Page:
I plan to put 2 Honey suppers on each hive this year. That should net me 120 lbs of honey, or so. I also want to make a third hive from one of these swarm cells. I pulled 2 honey filled deep frams from Myrina to put in the Nuc. I'll add the frame with the last swarm cell (and bees) and hope for the best. If it works i'll kick myself for not getting 2 Nucs. I did, however, put the excluder plus 1 honey super on each hive. I get to inspecting Myrina on the next warm day.

Speaking of Myrina I opened her up briefly. Then the drizzle shut me down. All I had time to notice was that the last pollen patty I put in her last Fall was still there. That got thrown away. With all the honey that was left in these hives, from what was a sturdy Winter, I don't think pattys are necessary.

Saturday, April 18, 2009

The Painting Jig

Painting hive boxes and such is dreadful. Because one side is resting on the table it cannot be painted at the same time as the rest of the box.
  1. Paint top side with primer and let dry 1 hour.
  2. Flip then paint bottom side with primer and let dry 1 hour.
  3. Paint top side with top coat and let dry for 4 hours.
  4. Flip then paint bottom side with top coat and let dry for 4 hours.
  5. Then repeat as I like 2 coats of top coat.
My response is to make this little jig here.


All 6 surfaces can be painted at the same time. Since the boxes are essentially stacked numerous boxes can be done at a time. God bless Henry Ford. With the 4 foot bar, 4 Honey supers or 2 Nucs or hive bodies can be painted at once. Throw in using a roller not a brush and painting is no longer a chore.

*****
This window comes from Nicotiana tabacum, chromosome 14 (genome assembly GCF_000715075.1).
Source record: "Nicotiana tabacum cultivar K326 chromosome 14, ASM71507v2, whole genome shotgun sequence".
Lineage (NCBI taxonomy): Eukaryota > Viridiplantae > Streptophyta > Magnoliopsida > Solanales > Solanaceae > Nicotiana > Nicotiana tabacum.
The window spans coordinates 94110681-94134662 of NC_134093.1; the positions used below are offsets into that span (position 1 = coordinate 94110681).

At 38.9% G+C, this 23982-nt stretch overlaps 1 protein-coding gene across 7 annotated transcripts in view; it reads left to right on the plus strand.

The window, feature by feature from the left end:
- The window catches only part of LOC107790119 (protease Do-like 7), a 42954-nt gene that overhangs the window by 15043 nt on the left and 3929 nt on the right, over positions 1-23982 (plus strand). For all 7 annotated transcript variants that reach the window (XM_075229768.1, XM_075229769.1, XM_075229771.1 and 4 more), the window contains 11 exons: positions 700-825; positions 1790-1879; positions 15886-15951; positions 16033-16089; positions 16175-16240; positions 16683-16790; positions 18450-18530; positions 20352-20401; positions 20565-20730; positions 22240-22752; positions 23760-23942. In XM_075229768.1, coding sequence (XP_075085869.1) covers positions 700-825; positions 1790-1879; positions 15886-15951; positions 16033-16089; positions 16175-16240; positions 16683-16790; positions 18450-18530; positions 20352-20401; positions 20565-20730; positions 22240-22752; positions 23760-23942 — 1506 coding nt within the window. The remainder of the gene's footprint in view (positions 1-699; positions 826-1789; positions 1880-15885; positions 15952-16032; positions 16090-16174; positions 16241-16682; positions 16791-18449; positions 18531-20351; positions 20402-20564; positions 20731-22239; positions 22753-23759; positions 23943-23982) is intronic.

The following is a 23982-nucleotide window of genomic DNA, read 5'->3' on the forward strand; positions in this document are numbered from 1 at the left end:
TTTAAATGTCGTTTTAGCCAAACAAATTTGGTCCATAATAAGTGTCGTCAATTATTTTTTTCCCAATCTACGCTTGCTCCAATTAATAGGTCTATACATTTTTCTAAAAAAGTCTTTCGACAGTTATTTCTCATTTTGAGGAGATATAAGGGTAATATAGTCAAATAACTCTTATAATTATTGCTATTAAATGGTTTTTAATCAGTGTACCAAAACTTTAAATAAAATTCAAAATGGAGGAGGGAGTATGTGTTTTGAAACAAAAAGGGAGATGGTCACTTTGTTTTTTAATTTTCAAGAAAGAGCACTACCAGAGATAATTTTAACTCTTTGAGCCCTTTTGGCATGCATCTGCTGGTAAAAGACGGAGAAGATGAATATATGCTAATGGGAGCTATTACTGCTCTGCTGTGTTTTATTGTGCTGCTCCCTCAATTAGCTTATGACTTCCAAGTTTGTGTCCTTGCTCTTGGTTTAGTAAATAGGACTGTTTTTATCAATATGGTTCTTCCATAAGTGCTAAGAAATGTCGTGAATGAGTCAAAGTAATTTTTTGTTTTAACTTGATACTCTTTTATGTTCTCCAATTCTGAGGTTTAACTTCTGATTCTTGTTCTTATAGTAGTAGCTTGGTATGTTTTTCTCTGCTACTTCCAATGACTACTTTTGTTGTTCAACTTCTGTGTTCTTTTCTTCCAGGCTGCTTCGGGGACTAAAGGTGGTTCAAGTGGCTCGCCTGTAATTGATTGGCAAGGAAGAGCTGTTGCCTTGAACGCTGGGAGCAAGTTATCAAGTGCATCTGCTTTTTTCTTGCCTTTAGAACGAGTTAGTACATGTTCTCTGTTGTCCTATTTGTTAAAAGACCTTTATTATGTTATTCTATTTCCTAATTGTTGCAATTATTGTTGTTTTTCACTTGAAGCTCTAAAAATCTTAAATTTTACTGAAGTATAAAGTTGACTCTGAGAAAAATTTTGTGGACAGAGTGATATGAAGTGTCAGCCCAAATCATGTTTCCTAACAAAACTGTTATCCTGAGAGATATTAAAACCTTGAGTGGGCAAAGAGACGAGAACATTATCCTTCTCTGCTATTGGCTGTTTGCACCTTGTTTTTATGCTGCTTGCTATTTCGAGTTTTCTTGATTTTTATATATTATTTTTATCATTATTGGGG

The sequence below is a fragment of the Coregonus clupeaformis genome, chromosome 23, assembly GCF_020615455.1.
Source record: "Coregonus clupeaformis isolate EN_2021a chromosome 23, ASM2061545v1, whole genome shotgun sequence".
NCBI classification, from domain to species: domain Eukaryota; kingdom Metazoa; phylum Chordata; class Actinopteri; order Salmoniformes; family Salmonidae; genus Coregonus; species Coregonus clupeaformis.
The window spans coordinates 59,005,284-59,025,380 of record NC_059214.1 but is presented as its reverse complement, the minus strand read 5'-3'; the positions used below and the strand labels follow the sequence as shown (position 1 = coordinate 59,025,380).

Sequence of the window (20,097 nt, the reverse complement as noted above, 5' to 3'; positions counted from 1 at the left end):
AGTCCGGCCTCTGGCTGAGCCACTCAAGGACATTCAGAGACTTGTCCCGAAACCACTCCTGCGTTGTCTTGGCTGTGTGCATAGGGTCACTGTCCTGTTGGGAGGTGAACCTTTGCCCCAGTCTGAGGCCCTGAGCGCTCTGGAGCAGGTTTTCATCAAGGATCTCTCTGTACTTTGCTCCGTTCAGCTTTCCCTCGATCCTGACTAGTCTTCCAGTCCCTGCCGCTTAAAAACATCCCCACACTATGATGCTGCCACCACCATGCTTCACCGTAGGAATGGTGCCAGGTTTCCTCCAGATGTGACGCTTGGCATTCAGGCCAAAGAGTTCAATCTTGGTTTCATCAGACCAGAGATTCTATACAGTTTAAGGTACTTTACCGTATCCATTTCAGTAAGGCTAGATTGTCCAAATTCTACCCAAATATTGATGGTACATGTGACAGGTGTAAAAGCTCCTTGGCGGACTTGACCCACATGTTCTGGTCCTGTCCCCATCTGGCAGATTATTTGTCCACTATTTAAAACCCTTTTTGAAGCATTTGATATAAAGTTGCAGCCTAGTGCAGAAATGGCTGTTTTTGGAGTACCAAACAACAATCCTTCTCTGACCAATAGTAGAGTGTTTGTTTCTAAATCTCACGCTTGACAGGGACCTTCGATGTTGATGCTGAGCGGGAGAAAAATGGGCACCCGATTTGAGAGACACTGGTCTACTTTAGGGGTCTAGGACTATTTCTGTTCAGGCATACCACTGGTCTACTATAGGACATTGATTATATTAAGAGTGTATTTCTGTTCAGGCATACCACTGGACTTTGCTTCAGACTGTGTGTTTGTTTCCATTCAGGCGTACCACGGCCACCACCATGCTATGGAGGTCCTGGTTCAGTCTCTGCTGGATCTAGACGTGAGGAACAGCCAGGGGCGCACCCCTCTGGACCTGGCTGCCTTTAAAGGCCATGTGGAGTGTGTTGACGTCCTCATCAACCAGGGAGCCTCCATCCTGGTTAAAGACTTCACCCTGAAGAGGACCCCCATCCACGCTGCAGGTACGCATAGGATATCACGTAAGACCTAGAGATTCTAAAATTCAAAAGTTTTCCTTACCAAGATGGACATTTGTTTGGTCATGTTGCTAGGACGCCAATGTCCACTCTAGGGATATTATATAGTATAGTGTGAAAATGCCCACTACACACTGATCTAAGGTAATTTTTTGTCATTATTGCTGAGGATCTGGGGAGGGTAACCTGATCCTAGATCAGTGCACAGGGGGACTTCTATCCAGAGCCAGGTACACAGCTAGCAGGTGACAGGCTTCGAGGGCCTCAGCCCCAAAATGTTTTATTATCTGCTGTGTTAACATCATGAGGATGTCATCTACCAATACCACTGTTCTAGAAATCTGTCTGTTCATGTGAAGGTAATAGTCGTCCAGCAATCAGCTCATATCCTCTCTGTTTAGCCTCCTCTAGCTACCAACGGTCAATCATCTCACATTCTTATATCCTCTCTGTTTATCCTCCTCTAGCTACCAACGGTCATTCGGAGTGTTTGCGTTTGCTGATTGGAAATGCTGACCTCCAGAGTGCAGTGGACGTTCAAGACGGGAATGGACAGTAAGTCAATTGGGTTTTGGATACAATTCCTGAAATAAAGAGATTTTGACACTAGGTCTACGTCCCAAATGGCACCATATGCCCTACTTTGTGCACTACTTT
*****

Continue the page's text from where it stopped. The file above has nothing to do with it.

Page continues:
If I add a middle support plus another 4 foot bar I can primer and top coat a 2 hive body & 4 honey supper hive and have it dried in 1 day. Just spin & roll. Solid bottom boards still need to be flipped but with an attachment a screened board can be spun too.

Friday, April 17, 2009

Something in the air?

This swarm appeared in the yard yesterday. Since the branch is far from the ground no one but my daughter saw it (Shes the smallest so is always looking up). She told me earlier in the day that she found a 'Big Hornet nest'. I was busy assembling & painting honey suppers and a Nuc so made a mental note to check it out later but it slipped my mind.

What irony.

At dinner the Wife noticed it and sent Jr down to tell me. I was still working on the suppers. So in Twilight's last gleaming did I find myself standing in the middle of the yard with a paint brush wondering if these were my bees or someone else's. Thinking mostly that these were bees from Mary made for an awful nights sleep.

To add to the suspense today was loaded with family commitments that could not be rescheduled. I could not be around for someone to collect them. I do not know how to collect them myself other than guessing and I have nowhere to put them. The glue in the Nuc is barely dry let alone painted. I'm just a newbie caught with my pants down. Plus I still think these are Mary's bees. The forecast calls for a warm & sunny Spring day. Perfect traveling weather for both bees & family's. With heavy heart I went down to the swarm and said my thank you's and goodbye's. They were still on their branch as we all got ready and left on the trip.

(30+ feet up)

I put the unfinished Nuc outside close to the swarm hoping it may suffice for them. It was a weak attempt but having no other perceivable option it would have to do.

(didn't meet with the scouts approval)

When we got back in the late afternoon they where gone. I hope the new Queens scouts found her a good home. Or at least into the yard of a fellow Keeper who knows what to do.